By Emilie Sommerhoff
When George Atkinson gave up dairy farming almost six years ago, he took the opportunity to realize a vision that had been staring him in the face during 50 years of twice-a-day milkings: a standing lamp made from old stanchions, the device that, in old-style dairy barns, was used to keep the cow in her stall. After the sale of his Livingston, New York-located farm, from which he salvaged 10 stanchions, Atkinson built the first lamps for himself and his daughters. He did not expect the project to turn into the part hobby/part side business it has become. But when a neighbor, whose father had also owned-and retired-a local dairy farm, ordered three for himself and his children, Atkinson realized there was something in his idea.
The Stanchion Lamp, in its sturdy 68-inch-tall steel and wood form, hints at the physical demands inherent in the farming lifestyle. Indeed, the fixture's appeal lies in its touching tribute to a mode of life that is quickly trending toward extinction. Stanchion barns are long a thing of the past, as the older dairies either went out of business or converted to the more efficient model of tie-stall, and most recently free-stall, barns. Each lamp is numbered-Atkinson just labeled his 62nd-and as he describes the components that make up each fixture (the stanchion is merely the body), it reads as a chronicle of local Columbia County farms in transition. Lamp #57, for example, features barn cleaner parts (which act as the lamp's feet) from the Meisner Farm in Greenport, New York; chain links (which are welded to support the lamp apparatus) from Sunnymead Farm in nearby Hillsdale; and bale wire from Stonehouse Farm in Livingston. The stanchion itself came from Martin Schroeder's barn, also in Livingston.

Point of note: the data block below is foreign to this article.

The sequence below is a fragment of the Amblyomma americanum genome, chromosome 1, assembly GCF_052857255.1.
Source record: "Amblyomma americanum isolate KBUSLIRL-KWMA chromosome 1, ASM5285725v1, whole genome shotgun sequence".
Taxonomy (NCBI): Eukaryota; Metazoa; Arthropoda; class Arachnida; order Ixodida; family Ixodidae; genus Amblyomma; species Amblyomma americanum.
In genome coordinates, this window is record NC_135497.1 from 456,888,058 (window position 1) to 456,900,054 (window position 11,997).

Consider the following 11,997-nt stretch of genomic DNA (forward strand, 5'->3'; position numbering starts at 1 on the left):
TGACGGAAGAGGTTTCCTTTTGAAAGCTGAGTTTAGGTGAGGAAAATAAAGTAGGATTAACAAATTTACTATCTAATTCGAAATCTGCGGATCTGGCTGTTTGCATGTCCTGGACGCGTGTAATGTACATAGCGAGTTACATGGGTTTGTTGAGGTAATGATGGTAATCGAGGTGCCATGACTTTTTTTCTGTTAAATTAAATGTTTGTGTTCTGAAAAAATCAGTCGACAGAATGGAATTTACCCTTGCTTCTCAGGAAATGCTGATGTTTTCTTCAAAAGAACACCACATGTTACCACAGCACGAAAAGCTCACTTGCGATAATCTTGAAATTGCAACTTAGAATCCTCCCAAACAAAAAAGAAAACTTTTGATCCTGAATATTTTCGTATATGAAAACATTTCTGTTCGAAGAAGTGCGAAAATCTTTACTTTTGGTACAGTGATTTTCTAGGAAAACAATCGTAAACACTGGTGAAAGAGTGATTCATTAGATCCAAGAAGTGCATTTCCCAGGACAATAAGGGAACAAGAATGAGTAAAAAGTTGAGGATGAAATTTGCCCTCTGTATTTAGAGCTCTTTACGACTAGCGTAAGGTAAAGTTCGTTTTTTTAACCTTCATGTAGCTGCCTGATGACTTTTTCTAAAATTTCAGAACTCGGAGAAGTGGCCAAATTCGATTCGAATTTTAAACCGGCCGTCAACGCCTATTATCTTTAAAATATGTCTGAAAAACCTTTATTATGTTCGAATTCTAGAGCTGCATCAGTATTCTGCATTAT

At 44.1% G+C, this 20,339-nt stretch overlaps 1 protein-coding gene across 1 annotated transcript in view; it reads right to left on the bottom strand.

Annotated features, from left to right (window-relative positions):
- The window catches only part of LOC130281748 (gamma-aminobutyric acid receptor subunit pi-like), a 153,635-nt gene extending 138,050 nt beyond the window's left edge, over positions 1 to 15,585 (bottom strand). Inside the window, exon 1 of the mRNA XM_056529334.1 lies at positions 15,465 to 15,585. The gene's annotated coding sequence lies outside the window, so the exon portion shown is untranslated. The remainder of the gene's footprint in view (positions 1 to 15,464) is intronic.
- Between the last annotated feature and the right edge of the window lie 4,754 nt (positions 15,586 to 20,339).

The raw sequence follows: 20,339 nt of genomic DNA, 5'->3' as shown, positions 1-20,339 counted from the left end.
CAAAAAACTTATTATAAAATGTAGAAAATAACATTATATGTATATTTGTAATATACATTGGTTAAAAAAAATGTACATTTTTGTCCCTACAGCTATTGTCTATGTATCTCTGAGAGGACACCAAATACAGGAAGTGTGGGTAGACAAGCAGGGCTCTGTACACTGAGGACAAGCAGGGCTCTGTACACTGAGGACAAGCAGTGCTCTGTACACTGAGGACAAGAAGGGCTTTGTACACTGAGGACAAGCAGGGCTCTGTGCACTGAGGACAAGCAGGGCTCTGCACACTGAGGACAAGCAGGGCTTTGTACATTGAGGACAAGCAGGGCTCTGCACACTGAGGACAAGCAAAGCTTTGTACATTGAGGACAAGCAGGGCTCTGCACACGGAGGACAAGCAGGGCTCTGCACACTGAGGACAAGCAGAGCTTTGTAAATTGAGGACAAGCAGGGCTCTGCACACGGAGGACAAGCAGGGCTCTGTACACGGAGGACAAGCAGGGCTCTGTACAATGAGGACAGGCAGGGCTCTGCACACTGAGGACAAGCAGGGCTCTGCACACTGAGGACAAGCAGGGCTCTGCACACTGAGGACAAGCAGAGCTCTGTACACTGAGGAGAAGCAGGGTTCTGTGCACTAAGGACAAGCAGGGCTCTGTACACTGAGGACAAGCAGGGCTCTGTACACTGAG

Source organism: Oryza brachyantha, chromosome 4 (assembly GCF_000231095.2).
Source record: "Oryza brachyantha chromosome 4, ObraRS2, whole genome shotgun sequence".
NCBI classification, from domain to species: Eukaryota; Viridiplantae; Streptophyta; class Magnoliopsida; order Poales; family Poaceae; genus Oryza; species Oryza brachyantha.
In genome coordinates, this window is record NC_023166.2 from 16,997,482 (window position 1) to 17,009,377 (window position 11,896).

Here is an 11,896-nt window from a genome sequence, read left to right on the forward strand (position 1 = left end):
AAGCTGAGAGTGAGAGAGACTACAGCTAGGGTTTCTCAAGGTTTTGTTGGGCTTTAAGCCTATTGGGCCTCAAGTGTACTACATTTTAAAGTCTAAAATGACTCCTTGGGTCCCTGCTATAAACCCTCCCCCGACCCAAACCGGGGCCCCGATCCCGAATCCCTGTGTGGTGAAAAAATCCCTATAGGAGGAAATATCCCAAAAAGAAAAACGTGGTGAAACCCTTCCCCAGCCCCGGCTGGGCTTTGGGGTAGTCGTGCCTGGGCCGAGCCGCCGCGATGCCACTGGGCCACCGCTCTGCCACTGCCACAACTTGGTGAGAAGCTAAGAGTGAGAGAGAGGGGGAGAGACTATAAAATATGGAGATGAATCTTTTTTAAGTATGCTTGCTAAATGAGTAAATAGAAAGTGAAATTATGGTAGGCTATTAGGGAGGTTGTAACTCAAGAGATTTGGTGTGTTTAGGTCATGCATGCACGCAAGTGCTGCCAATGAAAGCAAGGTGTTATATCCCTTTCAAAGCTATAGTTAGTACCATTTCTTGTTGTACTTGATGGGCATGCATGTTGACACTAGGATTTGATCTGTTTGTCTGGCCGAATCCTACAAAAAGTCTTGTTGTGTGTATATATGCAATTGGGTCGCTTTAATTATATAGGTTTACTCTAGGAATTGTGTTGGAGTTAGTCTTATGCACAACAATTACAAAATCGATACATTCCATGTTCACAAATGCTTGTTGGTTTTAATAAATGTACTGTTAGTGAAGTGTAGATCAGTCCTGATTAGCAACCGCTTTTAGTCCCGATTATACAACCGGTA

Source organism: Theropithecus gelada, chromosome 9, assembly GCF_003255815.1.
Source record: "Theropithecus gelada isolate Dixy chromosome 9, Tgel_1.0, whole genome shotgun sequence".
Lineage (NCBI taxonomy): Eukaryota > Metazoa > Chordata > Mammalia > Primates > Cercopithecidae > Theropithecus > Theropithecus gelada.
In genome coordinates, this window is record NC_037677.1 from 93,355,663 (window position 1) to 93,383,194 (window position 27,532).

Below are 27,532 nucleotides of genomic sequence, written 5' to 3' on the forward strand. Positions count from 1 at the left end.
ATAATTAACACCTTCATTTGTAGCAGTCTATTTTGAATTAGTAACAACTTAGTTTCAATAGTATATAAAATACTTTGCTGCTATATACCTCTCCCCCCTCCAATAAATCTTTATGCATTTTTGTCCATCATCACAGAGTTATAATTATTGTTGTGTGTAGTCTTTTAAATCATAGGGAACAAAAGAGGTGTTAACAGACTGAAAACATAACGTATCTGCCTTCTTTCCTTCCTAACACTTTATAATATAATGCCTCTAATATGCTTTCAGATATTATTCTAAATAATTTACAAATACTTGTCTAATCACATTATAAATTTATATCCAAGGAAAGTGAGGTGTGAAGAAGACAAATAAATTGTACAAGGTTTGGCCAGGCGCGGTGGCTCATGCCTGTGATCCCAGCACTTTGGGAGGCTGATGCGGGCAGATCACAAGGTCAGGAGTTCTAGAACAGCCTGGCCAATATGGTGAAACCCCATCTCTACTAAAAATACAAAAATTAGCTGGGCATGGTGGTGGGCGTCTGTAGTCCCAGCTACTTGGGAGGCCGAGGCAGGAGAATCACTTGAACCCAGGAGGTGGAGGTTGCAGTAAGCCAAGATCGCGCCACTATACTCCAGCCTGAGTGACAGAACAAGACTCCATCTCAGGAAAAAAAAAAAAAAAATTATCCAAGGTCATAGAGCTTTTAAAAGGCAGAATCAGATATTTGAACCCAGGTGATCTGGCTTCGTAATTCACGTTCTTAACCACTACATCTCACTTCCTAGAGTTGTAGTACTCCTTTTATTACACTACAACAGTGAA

Fabrication, which includes refinishing the original wood details, and cleaning and painting the individual metal pieces before they are welded by neighbor Reginald Shook Jr, is a 15-hour process. About a year ago, Atkinson expanded the line, which uses a standard incandescent source, to include a table lamp, using a slightly different configuration of the stanchion and components. The smaller version is a little over 33 inches tall.
The Stanchion Lamp Company project is also a gesture toward the community that small farming once supported: to every farmer that donates his old stanchions, Atkinson gifts a lamp fashioned from the farmer's own equipment. While about 100 stanchions await fabrication in his shop, the supply is necessarily limited by the decreasing number of dairies and the requirement that the components be authentic. He believes there are still enough materials from Columbia County farms to keep him in business for the near future. Nevertheless, Atkinson, who still trucks cattle for local farmers, keeps his eyes open for the pieces he needs as he visits farms throughout the Northeast. No doubt, he will take the same time and trouble to record the origin of each lamp, no matter how far the parts have traveled.